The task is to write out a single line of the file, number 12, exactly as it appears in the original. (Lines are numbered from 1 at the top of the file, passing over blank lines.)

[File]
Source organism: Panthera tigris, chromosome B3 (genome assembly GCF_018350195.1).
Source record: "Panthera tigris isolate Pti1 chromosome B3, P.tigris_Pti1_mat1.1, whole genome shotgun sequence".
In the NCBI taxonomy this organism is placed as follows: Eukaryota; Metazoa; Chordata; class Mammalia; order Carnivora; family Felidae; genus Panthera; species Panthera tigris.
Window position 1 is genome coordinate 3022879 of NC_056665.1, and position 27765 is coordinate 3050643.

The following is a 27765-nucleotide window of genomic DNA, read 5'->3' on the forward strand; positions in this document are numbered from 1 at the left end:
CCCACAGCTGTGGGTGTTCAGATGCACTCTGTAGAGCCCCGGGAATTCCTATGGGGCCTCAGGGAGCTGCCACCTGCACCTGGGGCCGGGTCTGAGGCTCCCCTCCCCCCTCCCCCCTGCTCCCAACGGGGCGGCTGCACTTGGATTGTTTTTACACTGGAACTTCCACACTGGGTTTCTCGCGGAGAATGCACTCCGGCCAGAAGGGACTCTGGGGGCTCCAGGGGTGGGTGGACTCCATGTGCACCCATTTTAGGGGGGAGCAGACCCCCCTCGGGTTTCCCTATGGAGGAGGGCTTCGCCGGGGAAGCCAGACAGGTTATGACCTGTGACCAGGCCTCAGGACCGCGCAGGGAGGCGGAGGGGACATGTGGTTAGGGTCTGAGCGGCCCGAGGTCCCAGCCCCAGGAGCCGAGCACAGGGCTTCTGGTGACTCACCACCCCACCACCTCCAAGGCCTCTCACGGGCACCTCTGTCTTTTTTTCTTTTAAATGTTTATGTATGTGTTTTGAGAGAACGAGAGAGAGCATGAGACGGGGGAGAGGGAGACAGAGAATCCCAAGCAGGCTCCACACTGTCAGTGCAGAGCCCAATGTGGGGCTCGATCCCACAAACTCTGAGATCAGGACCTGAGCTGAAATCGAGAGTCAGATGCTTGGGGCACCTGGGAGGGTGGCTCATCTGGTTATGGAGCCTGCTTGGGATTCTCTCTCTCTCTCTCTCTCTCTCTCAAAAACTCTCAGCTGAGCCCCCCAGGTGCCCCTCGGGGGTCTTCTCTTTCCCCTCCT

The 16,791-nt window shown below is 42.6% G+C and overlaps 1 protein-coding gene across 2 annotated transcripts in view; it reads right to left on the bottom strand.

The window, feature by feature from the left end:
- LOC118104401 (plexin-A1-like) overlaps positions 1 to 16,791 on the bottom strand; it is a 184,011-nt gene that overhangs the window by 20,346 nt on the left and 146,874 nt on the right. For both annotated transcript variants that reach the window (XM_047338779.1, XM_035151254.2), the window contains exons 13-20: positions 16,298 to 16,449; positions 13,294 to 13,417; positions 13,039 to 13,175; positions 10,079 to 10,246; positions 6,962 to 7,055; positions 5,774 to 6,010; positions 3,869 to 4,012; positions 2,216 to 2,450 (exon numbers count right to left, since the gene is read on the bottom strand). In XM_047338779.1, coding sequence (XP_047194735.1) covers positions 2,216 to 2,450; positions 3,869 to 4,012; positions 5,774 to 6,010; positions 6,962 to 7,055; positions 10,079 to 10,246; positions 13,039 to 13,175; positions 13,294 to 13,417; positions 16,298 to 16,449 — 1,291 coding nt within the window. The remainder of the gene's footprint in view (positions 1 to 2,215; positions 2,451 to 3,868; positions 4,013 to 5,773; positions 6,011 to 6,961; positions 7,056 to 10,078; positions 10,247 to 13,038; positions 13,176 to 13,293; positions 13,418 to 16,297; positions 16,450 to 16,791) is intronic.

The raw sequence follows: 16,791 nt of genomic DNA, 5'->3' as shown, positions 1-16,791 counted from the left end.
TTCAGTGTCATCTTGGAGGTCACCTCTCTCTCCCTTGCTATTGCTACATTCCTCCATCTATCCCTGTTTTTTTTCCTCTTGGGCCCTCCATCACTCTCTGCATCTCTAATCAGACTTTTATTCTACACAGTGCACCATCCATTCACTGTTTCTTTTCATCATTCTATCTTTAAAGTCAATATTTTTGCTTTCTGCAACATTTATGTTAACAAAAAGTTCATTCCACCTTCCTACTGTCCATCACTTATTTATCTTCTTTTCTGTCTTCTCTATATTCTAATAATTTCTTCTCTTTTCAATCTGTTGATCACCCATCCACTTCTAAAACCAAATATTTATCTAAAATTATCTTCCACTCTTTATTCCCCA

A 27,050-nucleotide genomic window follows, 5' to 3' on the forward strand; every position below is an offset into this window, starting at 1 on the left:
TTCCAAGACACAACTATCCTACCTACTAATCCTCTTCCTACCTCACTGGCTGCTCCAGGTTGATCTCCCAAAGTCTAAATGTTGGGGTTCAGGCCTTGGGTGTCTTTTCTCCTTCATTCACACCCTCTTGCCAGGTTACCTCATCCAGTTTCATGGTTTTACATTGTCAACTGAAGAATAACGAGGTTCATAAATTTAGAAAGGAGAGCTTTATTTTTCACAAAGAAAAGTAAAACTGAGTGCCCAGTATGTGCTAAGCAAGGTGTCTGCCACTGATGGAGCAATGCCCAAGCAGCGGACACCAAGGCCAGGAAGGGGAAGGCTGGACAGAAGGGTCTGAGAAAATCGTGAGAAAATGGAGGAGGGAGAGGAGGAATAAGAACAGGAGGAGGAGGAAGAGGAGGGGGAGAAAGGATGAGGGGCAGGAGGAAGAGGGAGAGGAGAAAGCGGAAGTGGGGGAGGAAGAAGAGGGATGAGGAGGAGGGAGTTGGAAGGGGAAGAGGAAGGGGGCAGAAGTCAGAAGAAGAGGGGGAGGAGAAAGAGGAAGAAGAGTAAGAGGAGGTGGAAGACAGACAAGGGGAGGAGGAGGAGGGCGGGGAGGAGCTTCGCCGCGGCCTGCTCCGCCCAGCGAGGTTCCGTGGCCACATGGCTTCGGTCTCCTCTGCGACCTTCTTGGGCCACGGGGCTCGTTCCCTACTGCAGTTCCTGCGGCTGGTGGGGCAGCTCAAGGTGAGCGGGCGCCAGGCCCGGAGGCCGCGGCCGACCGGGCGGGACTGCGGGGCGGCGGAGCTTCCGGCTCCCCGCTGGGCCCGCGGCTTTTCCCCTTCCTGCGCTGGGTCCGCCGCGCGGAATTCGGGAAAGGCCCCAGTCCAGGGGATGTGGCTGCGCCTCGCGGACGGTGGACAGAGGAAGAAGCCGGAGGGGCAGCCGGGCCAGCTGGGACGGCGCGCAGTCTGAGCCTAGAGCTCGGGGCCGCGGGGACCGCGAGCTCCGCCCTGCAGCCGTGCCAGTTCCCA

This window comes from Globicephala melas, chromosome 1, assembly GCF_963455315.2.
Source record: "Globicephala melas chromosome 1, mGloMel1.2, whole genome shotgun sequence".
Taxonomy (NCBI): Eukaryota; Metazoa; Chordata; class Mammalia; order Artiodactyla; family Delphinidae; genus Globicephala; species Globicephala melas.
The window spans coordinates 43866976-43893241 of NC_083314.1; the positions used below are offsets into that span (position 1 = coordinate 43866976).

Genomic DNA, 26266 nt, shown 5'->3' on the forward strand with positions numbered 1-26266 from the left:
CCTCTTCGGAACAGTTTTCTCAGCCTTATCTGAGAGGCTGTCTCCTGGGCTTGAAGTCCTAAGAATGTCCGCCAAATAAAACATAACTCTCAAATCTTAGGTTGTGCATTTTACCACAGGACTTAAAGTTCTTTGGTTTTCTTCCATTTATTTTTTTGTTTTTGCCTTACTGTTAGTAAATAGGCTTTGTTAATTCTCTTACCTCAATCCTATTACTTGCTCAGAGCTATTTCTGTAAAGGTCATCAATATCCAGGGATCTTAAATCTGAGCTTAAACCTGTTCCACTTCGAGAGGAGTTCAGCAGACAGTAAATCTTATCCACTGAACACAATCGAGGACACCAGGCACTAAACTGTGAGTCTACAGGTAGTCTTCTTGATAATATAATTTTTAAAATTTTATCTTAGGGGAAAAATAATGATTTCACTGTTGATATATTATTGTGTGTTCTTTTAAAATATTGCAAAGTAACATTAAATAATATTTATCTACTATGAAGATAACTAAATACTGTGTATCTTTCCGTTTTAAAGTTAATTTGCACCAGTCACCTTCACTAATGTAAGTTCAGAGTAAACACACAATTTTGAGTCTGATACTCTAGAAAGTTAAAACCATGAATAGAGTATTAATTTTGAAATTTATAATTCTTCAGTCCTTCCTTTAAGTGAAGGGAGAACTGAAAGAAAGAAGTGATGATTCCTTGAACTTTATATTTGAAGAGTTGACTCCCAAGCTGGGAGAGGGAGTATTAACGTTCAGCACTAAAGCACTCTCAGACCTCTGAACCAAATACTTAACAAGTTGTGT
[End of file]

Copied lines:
A 27,050-nucleotide genomic window follows, 5' to 3' on the forward strand; every position below is an offset into this window, starting at 1 on the left: